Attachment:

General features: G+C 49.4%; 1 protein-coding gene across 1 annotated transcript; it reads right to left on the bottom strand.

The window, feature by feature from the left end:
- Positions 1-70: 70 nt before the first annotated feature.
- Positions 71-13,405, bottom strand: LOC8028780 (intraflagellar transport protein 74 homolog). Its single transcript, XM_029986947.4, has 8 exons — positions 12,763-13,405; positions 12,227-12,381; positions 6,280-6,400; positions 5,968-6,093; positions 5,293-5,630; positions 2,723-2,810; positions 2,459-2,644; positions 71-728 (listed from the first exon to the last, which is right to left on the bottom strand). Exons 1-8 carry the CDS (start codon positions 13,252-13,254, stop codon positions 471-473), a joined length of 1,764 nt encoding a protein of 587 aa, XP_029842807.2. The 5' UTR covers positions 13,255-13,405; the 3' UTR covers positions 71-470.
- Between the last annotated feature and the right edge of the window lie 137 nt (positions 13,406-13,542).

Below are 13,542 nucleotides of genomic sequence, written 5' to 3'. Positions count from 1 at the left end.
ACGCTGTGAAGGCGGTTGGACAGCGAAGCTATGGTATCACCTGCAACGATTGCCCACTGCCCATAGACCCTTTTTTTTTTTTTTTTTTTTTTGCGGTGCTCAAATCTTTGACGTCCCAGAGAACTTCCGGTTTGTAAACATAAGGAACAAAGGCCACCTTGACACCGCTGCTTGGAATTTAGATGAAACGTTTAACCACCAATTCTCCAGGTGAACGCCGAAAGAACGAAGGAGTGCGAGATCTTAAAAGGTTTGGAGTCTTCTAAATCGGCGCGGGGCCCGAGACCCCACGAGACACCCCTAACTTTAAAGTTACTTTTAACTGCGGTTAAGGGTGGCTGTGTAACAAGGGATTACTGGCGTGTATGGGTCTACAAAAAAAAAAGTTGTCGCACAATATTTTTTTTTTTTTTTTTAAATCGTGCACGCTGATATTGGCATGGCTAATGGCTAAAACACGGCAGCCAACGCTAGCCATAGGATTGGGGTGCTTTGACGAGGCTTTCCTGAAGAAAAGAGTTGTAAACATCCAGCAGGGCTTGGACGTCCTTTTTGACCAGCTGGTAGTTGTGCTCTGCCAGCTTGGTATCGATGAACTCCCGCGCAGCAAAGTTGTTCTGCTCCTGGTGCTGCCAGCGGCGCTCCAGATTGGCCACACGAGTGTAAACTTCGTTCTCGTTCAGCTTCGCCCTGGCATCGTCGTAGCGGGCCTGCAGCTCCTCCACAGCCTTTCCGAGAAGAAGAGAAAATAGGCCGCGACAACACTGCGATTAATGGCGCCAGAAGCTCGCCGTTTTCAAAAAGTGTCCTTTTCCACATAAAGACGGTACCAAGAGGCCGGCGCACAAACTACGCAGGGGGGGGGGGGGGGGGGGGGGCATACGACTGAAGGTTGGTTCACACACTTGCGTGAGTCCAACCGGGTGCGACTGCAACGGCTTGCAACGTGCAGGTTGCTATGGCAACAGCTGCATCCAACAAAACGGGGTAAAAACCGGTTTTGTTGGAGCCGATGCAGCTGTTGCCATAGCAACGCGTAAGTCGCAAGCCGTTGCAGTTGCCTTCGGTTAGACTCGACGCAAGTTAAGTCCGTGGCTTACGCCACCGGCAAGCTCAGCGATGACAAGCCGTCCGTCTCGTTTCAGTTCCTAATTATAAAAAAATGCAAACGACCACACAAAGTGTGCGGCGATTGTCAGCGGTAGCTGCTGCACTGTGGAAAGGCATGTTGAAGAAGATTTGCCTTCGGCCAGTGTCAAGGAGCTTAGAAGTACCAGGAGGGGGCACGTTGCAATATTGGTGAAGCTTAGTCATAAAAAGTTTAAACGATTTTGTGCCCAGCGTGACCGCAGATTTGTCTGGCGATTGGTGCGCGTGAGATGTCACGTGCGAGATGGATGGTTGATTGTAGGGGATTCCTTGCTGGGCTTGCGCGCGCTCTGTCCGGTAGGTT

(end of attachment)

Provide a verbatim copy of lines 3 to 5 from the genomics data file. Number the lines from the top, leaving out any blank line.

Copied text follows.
- Positions 1-70: 70 nt before the first annotated feature.
- Positions 71-13,405, bottom strand: LOC8028780 (intraflagellar transport protein 74 homolog). Its single transcript, XM_029986947.4, has 8 exons — positions 12,763-13,405; positions 12,227-12,381; positions 6,280-6,400; positions 5,968-6,093; positions 5,293-5,630; positions 2,723-2,810; positions 2,459-2,644; positions 71-728 (listed from the first exon to the last, which is right to left on the bottom strand). Exons 1-8 carry the CDS (start codon positions 13,252-13,254, stop codon positions 471-473), a joined length of 1,764 nt encoding a protein of 587 aa, XP_029842807.2. The 5' UTR covers positions 13,255-13,405; the 3' UTR covers positions 71-470.
- Between the last annotated feature and the right edge of the window lie 137 nt (positions 13,406-13,542).